Facts, Not Fiction

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    When Does the Punishment Fit the Crime?
    Senior Member
    Join Date
    Jun 2016
    Outlining the IOC’s position, its director of communications, Mark Adams, said: “There are a number of options we can look at. The president was one of the first IOC athletes’ representatives. He and, I believe, Seb Coe pushed for life bans and believed in life bans.

    “Unfortunately, legal advice and experience shows us we’re not able to push for those because, as things stand, the punishment has to be equivalent of the crime committed. This is why we were beaten on the Osaka rule [lifetime Olympic bans for those suspended for more than six months] and also why we lost at CAS in our recent case in trying to stop doped athletes from appearing again.”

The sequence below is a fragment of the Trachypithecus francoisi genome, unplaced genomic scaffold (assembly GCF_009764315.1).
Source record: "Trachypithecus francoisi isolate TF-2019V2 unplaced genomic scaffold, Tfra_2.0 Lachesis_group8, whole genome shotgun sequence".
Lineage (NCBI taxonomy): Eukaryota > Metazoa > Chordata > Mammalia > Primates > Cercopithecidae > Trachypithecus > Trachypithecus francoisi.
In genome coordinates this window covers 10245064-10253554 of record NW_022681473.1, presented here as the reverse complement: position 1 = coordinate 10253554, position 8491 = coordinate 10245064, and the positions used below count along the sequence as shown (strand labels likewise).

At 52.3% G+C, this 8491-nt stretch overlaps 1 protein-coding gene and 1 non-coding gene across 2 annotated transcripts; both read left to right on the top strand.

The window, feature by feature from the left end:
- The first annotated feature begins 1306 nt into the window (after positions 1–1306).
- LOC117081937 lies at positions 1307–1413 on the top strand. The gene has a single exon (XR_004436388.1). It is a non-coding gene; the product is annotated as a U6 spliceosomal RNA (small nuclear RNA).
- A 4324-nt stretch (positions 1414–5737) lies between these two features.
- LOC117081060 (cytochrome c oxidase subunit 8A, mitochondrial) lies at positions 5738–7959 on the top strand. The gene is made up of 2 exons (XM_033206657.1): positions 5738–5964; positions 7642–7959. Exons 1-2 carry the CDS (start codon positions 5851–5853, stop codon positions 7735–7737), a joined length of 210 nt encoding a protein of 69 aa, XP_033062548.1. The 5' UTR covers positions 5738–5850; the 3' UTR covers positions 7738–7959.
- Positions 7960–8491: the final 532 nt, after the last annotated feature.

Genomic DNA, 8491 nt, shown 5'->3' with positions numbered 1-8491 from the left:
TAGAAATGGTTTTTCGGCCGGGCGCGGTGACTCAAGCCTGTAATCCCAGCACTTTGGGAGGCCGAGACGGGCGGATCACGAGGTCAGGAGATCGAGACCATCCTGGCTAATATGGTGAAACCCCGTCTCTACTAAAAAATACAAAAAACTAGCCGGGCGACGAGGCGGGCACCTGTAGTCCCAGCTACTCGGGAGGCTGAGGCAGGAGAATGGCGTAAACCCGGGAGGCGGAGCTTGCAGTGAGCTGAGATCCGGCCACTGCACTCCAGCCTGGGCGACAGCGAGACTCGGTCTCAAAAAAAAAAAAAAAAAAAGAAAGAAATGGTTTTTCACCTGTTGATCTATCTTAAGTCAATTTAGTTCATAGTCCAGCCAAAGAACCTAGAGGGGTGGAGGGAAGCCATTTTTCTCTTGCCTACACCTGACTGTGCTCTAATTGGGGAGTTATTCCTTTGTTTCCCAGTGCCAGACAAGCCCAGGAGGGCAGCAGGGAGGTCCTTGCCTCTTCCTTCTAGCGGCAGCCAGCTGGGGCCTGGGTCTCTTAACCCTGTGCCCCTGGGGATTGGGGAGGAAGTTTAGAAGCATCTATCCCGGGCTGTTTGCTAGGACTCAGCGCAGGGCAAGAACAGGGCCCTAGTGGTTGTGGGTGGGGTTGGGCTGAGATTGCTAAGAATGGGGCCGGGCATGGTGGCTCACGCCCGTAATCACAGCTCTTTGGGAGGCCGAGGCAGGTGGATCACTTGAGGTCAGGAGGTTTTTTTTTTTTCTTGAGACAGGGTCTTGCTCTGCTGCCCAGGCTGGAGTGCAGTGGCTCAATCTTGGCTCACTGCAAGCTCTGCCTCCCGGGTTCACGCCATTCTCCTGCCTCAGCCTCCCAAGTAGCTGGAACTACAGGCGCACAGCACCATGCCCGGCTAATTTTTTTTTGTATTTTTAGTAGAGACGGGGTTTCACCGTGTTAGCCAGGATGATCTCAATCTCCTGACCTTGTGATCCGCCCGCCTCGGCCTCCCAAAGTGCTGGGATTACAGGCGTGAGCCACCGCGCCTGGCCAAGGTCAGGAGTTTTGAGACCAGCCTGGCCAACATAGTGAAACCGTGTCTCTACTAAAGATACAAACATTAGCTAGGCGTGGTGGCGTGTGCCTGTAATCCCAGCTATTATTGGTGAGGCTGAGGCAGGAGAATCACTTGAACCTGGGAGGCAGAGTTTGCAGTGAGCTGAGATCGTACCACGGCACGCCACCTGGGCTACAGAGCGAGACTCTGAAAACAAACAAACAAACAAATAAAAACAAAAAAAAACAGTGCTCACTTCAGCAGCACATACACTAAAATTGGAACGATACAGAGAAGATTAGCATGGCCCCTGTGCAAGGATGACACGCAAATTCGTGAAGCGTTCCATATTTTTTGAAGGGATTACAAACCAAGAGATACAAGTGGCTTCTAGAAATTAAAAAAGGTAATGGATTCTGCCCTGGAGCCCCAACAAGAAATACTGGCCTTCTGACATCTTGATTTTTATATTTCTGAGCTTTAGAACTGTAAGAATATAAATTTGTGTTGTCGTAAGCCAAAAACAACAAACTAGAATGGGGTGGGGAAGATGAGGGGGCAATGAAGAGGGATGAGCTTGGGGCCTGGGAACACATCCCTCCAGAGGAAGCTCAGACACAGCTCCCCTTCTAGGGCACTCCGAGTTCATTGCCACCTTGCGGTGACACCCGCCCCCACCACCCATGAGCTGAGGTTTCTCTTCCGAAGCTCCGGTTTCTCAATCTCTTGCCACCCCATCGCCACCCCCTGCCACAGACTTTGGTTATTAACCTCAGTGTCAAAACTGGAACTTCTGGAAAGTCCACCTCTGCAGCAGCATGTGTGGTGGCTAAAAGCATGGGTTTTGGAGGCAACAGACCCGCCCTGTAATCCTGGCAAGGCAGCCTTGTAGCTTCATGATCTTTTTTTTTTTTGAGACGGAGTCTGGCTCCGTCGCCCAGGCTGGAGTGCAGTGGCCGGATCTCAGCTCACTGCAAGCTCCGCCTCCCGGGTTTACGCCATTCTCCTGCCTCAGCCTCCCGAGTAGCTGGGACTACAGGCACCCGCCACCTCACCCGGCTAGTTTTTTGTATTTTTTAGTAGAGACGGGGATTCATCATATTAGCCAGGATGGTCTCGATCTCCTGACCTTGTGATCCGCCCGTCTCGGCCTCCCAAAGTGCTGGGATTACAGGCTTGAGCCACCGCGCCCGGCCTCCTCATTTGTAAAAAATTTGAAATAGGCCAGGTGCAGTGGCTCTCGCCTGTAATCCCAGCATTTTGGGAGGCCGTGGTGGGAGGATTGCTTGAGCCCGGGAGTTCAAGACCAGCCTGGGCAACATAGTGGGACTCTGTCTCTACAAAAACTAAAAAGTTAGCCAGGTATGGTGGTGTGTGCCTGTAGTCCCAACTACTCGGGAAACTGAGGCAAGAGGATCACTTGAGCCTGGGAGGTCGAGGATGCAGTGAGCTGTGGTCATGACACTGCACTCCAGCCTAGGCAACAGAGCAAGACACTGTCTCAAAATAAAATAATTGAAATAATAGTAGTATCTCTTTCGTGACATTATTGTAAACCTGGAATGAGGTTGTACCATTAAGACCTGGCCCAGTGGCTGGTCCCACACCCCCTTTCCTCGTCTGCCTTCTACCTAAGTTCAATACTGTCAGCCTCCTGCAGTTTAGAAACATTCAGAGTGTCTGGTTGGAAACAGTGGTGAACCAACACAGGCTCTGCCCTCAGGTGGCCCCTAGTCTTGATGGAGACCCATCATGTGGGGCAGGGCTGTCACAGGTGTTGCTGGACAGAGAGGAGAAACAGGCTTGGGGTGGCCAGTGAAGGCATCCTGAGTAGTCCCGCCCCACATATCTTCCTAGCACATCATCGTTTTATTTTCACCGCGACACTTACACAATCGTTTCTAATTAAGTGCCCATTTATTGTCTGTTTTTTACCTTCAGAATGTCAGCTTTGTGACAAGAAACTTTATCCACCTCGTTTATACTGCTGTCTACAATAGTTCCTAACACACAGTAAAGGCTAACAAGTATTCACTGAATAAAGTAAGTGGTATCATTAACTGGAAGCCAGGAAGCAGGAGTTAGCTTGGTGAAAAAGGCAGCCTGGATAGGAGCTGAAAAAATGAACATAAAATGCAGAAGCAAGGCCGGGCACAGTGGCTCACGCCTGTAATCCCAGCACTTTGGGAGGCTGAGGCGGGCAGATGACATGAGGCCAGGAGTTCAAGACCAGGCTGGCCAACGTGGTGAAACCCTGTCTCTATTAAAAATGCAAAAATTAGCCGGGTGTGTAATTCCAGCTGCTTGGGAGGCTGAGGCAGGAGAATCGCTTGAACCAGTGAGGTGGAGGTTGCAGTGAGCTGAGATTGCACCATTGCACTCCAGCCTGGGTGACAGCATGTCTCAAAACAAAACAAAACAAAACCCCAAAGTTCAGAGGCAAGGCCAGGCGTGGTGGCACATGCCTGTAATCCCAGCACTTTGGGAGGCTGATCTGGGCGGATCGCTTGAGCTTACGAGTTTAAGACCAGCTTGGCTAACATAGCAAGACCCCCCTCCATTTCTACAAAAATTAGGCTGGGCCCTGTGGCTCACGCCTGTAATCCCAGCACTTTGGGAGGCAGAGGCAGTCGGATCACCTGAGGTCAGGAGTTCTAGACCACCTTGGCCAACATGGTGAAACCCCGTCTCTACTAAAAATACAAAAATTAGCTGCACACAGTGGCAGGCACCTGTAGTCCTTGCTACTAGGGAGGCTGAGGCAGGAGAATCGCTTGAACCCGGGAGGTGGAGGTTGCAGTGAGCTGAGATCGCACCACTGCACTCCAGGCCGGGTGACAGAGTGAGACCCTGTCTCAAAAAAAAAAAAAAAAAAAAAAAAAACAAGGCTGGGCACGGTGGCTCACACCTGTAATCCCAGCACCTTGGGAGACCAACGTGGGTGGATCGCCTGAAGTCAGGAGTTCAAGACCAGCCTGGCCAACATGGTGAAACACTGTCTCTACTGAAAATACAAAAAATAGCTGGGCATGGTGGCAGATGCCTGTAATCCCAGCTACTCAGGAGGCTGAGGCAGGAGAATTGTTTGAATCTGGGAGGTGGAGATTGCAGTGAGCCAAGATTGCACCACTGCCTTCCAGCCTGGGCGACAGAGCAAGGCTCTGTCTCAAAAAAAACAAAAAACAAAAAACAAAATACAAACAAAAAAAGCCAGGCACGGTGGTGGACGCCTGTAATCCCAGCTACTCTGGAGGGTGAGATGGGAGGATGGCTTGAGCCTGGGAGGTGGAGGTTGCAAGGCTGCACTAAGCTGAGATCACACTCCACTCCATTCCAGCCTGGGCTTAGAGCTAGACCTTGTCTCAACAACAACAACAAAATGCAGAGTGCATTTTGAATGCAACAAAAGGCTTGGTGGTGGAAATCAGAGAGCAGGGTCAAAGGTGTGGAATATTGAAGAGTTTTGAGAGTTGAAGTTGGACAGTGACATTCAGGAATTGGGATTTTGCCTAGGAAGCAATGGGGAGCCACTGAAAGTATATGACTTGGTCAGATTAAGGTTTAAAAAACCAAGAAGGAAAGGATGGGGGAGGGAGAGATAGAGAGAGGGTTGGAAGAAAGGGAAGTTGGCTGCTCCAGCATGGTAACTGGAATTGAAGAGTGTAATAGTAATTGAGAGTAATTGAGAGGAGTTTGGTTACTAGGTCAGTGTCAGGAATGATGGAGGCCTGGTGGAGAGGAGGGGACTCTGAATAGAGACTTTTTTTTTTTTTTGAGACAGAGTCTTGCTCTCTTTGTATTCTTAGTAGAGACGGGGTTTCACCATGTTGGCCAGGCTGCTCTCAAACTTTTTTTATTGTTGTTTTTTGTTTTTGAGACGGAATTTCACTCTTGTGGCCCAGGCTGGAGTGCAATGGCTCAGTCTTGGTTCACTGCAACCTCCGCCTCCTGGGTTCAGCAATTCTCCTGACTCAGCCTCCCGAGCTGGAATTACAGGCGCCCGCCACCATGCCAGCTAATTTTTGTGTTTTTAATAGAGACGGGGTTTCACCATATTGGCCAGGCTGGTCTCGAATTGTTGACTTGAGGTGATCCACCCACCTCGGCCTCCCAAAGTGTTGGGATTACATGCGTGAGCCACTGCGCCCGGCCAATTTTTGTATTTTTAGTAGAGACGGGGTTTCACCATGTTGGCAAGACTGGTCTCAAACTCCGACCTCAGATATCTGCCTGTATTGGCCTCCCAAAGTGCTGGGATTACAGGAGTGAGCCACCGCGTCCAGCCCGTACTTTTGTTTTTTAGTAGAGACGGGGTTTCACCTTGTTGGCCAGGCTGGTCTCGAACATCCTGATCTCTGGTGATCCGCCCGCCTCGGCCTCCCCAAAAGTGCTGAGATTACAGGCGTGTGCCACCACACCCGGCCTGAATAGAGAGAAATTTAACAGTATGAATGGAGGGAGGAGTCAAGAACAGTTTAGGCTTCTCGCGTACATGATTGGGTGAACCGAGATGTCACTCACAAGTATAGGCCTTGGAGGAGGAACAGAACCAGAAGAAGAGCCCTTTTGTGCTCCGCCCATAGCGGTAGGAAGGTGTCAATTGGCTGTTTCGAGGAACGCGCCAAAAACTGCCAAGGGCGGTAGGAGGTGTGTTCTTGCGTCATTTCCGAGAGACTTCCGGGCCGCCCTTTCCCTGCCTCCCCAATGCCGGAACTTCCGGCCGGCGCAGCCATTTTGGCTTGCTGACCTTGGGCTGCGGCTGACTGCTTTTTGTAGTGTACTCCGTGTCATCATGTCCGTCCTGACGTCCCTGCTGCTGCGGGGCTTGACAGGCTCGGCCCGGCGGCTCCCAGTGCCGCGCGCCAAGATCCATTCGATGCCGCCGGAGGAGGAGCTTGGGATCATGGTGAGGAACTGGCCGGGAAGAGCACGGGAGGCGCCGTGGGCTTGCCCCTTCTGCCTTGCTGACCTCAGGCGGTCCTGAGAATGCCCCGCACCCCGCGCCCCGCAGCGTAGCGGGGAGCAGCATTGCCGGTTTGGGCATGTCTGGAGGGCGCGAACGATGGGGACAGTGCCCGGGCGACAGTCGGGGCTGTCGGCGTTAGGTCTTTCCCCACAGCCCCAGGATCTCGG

I have a question: If an athlete cheats and deprives others of medals and maybe even more athletes of places in a final - things those other athletes can never get back or experience in their lifetime - why is a life ban not appropriate? If someone robs several people of their one chance to have a lifetime of hard work come to fruition, why is a lifetime without another chance for the cheat not considered an equivalent punishment?
    Last edited by trackCanuck; 08-11-2016 at 03:14 PM.
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  2. Collapse Details
    Senior Member
    Join Date
    Dec 2014
    Sunnyvale, CA
    The drug cheats not only steal the medals and the glory, they steal the prize money, and for that they should do some "hard time" in jail. Since the "do-gooder, libs" will not impose life bans to cheats, the enforcers should issue 10 year bans and let the aging process do the rest.
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